NWS Storm Prediction Center - Day 4-8 Convective Outlook

Day 4-8 Severe Weather Outlook Issued on Sep 20, 2018
Updated: Thu Sep 20 08:43:03 UTC 2018
D4-8 D4 D5 D6 D7 D8
 Population  Cities  CWAs  Interstates  Counties  ARTCC  FEMA Regions

D4Sun, Sep 23, 2018 - Mon, Sep 24, 2018 D7Wed, Sep 26, 2018 - Thu, Sep 27, 2018
D5Mon, Sep 24, 2018 - Tue, Sep 25, 2018 D8Thu, Sep 27, 2018 - Fri, Sep 28, 2018
D6Tue, Sep 25, 2018 - Wed, Sep 26, 2018 (All days are valid from 12 UTC - 12 UTC the following day)
Note: A severe weather area depicted in the Day 4-8 period indicates 15%, 30% or higher probability for severe thunderstorms within 25 miles of any point.
PREDICTABILITY TOO LOW is used to indicate severe storms may be possible based on some model scenarios. However, the location or occurrence of severe storms are in doubt due to: 1) large differences in the deterministic model solutions, 2) large spread in the ensemble guidance, and/or 3) minimal run-to-run continuity.
POTENTIAL TOO LOW means the threat for a regional area of organized severe storms appears unlikely (i.e., less than 15%) for the forecast day.
 Forecast Discussion

   ACUS48 KWNS 200841
   SPC AC 200841

   Day 4-8 Convective Outlook  
   NWS Storm Prediction Center Norman OK
   0341 AM CDT Thu Sep 20 2018

   Valid 231200Z - 281200Z

   Latest runs of the medium-range models appear to be in good general
   agreement through Day 6 (Tuesday 9-25), after which differences
   begin to gradually emerge, complicating attempts to ascertain
   convective potential through the middle of next week.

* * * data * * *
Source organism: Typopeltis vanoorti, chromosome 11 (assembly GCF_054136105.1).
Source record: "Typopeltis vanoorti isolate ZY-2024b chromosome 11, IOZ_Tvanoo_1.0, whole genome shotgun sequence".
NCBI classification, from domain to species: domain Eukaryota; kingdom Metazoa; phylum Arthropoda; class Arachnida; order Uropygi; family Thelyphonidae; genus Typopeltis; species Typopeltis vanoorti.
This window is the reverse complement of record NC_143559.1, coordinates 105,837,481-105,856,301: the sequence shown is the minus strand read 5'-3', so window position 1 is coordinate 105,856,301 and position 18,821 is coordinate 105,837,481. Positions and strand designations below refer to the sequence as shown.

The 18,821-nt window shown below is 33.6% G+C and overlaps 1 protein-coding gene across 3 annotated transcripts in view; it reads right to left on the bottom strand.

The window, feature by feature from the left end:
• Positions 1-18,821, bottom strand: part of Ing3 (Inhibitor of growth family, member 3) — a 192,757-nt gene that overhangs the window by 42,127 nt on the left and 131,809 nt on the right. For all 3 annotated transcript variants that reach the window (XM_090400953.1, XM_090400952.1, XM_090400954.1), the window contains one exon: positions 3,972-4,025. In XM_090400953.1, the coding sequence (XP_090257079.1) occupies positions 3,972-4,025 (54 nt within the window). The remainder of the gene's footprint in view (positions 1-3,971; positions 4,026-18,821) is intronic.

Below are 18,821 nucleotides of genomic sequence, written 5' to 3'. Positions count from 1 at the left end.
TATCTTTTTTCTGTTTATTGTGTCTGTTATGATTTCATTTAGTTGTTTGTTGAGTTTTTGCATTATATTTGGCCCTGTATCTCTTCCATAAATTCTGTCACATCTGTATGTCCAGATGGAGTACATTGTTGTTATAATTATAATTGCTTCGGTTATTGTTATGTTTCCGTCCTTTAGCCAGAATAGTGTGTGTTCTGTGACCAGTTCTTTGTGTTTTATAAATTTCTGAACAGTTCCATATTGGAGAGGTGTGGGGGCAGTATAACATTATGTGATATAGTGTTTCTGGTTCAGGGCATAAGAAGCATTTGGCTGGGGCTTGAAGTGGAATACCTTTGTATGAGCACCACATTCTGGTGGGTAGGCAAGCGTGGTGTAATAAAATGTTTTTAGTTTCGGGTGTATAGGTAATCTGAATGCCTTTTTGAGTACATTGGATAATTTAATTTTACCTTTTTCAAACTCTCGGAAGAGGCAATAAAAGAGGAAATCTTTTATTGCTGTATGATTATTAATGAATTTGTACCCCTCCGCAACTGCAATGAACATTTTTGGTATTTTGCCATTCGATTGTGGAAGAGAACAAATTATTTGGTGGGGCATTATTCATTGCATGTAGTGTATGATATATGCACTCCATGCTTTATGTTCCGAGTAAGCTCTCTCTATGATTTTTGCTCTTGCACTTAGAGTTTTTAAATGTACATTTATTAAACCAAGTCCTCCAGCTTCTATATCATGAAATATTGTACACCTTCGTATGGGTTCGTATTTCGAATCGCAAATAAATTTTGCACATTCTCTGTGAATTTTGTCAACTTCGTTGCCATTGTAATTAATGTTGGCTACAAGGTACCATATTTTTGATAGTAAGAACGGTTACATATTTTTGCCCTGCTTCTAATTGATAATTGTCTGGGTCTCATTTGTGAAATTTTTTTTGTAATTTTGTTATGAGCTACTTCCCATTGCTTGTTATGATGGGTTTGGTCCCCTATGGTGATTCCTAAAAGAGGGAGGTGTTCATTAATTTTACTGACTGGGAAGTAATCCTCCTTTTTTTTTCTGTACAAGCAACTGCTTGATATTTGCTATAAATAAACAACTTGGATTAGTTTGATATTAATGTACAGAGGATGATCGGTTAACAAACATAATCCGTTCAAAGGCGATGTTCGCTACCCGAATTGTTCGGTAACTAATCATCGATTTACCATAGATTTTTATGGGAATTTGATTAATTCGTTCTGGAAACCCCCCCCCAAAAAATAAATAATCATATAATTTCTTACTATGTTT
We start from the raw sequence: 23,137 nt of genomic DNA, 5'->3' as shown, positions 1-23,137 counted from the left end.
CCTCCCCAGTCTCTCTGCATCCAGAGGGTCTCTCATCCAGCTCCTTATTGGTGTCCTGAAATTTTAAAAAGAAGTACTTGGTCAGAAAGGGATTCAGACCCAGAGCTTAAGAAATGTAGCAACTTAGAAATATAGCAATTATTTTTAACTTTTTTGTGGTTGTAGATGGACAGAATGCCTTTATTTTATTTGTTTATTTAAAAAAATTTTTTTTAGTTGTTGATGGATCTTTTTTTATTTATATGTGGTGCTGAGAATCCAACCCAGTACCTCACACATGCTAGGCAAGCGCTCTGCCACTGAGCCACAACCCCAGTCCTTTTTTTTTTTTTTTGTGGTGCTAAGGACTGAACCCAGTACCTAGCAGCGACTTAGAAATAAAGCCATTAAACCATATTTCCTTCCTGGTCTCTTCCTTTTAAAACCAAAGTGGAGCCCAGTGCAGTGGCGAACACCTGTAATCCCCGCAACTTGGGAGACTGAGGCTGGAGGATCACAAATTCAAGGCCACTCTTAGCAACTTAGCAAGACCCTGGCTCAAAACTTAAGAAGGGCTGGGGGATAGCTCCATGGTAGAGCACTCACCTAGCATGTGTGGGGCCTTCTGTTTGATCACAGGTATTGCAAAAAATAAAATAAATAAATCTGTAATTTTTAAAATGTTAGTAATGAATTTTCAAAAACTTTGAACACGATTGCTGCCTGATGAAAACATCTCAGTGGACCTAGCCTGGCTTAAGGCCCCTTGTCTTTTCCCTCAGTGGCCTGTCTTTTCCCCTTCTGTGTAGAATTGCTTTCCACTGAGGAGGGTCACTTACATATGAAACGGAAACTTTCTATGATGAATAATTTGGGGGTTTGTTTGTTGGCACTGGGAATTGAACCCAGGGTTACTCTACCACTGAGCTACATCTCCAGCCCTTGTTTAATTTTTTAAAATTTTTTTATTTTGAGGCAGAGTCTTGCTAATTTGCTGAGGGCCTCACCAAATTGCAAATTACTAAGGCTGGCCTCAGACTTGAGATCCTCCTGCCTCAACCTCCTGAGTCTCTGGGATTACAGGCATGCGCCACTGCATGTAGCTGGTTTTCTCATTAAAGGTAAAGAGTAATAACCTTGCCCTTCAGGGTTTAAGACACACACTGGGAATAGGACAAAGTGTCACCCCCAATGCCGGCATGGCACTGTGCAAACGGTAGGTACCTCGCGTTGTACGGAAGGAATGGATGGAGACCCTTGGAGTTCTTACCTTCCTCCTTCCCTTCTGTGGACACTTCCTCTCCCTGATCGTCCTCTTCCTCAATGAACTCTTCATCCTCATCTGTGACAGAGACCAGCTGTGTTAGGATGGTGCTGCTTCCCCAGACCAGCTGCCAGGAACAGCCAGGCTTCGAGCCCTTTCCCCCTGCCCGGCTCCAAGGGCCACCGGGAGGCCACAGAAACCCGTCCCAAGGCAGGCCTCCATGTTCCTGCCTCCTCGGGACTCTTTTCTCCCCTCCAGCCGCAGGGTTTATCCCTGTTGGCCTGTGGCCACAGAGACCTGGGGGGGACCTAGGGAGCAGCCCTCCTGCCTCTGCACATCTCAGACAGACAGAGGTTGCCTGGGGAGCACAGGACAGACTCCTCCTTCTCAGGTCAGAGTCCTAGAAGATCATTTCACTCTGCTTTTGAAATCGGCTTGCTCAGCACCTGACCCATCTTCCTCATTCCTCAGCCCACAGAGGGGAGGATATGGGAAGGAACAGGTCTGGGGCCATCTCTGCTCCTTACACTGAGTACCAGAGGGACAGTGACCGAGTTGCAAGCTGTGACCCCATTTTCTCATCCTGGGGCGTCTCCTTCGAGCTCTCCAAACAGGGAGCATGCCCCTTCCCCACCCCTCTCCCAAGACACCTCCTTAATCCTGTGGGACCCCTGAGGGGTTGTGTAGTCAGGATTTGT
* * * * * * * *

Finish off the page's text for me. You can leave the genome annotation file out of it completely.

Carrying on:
Prior to this, models consistently depict that the trough moving
   across the Pacific Northwest at the start of Day 4 will gradually
   expand/deepen as it moves across the western and into the central
   U.S. through Day 6.  In response to the approaching trough, a cold
   front is progged to move into the northern and central Plains Day 4,
   and the across the Plains and into the Upper Great Lakes Day 5.  Day
   6, as the upper system continues to expand/advance eastward, the
   front is forecast to cross the Upper Great Lakes/Midwest/southern

   As the front crosses the central and eastern U.S., an increase in
   convective potential will accompany it.  However, in general, it
   appears that the stronger flow aloft will be confined to northern
   portions of the frontal zone, where warm-sector instability will
   likely remain more limited.  While portions of the central Plains
   and upper Midwest on Monday the 24th (Day 5), and the upper Great
   Lakes and Midwest on Tuesday the 25th (Day 6), may require attention
   in later outlooks, once any potential risk becomes more certain, no
   areas will be issued at this time.

   ..Goss.. 09/20/2018


To retrieve previous Day 4-8 convective outlooks, enter the date YYYYMMDD (e.g., 20050310 for March 10, 2005.)
Data available since March 8, 2005.

Data courtesy the Storm Prediction Center

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